|So delicious, this dish doesn't need to charge by the hour - Photo by Wasabi Prime|
The obvious question is: where's the heck's the pasta? We are still the annoyingly reduced-carb couple, Mr. Wasabi and I. We indulge in bready, pasta goodness once in a while, more as a treat, but if nothing else, I will say this way of eating has made a more resourceful cook out of me. I could have made this dish more traditional and made a bed of polenta for the chicken to sit upon, but a puree of cauliflower seemed a more carb-conscious choice, plus I had been looking for a reason to be creative with cauliflower.
|Cauliflower - not as boring as you'd think - Photos by Wasabi Prime|
Cauliflower can often be overlooked, which is a shame, as it's a versatile ingredient, roasts up nicely with a nutty finish, and can be a less starchy and more vitamin-rich alternative to a potato. It's also wicked-cheap at the grocery store and keeps for a while in the crisper drawer of the refrigerator. For the side dish, I removed the green stems of two heads of cauliflower and cut everything down into small, relatively equal-sized pieces, and tossed with oil and herbed salt so they would roast evenly in the oven. A couple of garlic cloves were also added, so they could caramelize. Once softened and slightly browned, everything was promptly buzzed down with some milk and shredded asiago cheese in a blender. It was easier to keep the consistency loose, so the blender could churn through everything and pour smoothly into the plates.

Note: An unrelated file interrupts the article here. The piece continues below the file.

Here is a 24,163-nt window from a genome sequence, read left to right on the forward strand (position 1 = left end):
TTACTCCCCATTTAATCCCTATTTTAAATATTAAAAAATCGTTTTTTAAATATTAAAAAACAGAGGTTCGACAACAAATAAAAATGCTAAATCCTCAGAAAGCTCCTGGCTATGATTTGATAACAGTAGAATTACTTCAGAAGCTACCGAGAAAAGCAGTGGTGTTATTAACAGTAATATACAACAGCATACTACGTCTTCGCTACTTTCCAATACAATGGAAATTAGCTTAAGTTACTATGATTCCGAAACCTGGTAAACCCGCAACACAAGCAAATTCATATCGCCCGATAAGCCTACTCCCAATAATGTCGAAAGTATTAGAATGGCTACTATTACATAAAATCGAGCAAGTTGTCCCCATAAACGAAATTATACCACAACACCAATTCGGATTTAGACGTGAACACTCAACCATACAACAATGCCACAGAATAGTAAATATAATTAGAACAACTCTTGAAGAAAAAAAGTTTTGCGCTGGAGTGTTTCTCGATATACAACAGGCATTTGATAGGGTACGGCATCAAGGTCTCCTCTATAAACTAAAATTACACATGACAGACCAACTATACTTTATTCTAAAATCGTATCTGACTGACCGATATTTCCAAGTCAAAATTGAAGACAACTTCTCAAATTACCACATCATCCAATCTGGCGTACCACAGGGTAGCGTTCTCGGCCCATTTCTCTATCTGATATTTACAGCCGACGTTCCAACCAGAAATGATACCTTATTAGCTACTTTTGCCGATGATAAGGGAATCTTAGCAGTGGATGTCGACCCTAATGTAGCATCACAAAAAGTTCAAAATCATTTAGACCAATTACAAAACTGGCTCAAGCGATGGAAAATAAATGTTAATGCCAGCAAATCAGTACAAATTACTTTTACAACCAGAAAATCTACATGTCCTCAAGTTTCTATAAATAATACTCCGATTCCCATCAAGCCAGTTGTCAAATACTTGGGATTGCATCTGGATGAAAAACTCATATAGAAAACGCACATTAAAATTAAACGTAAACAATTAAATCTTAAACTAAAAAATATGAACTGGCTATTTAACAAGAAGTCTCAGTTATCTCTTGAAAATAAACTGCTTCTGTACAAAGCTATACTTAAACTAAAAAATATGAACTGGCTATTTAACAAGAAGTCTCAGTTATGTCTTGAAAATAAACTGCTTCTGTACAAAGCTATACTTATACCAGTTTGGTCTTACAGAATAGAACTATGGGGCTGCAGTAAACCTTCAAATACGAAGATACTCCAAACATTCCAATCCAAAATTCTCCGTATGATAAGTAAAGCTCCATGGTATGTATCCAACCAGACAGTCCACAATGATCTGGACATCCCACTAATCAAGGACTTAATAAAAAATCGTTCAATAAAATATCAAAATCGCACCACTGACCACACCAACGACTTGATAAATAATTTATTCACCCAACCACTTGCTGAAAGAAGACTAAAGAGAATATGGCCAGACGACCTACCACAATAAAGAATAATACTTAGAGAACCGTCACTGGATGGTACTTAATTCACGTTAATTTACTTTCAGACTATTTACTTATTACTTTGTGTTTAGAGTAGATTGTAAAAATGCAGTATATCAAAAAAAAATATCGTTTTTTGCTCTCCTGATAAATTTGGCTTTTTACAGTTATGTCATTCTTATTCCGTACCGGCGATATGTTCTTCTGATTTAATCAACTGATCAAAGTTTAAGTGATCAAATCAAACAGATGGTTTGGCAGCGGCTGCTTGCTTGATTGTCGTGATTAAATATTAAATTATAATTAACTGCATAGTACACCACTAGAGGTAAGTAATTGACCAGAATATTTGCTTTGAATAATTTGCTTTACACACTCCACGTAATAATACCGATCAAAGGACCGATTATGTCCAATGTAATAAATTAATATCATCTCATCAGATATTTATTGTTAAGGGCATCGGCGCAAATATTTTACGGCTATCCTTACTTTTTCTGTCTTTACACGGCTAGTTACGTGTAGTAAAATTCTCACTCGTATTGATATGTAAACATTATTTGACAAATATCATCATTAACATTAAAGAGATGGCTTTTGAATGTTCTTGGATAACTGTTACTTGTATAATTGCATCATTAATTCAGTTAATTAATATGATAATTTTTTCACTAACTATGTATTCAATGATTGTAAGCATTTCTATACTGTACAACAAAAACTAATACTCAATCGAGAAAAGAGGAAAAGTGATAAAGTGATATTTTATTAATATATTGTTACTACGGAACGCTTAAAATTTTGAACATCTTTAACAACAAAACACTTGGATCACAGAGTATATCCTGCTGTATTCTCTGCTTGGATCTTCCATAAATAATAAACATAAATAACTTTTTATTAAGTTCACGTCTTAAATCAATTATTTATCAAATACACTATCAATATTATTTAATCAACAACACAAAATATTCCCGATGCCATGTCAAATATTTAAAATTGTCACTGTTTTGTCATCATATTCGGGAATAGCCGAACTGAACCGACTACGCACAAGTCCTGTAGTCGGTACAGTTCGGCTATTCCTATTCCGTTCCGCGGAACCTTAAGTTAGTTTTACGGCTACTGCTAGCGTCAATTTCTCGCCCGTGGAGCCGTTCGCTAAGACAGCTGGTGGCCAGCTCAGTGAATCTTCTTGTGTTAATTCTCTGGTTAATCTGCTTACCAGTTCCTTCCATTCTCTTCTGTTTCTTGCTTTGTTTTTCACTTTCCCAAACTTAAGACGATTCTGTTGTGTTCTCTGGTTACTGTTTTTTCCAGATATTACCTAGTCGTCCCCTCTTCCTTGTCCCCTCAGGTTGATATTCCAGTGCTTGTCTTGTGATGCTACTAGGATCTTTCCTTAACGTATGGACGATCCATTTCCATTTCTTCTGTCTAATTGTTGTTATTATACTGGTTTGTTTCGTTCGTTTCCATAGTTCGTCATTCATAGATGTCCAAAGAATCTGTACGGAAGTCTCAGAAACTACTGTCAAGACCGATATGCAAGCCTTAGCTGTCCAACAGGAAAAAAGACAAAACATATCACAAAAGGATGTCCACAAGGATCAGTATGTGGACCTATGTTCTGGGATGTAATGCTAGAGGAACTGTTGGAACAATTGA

|Do not fear the anchovy -- they come in peace. And small pieces. - Photos by Wasabi Prime|
Yes, there's anchovies in this. Don't be scared. They won't bite, I promise. I was given a little jar of Crown Prince anchovies by a friend, and these little guys really do add a savory, rich flavor to things, whether it's in sauces or something as basic as a chicken Caesar salad. The wee bitty filets, chopped up small, literally melt into the sauce, giving it a salty richness that's not at all fishy if you're just adding one. Puttanesca sauce traditionally includes these, capers, chopped olives, garlic and tomatoes. It makes for a perfect pantry/MacGyver meal, as much of these items are available in most cupboards.
As for the chicken, breast meat was split lengthwise and pounded flat into paillards, lightly seasoned with salt and pepper, seared in the pan with some butter. Once browned, the chicken was removed and the pan was deglazed by the making of the puttanesca sauce, giving this the one-pan meal gold star of approval. The chicken was added back in once the sauce was reduced, so that it could absorb the sauce's heavy flavor.
For the sake of food blogging, the cauliflower puree was poured into an artful little pool and the chicken and sauce was layered on top, with a final sprinkle of chopped parsley and asiago cheese. I guarantee it doesn't need much fussing, as the first tasting of this in an artful plating was just as rich and delicious as when it was eaten as a leftover out of some Tupperware. This dish could easily be modified with using pasta instead of the cauliflower puree, but if you have a chance to make this side dish, you'll find it's creamy, delicious rewards are definitely worth the preparation time.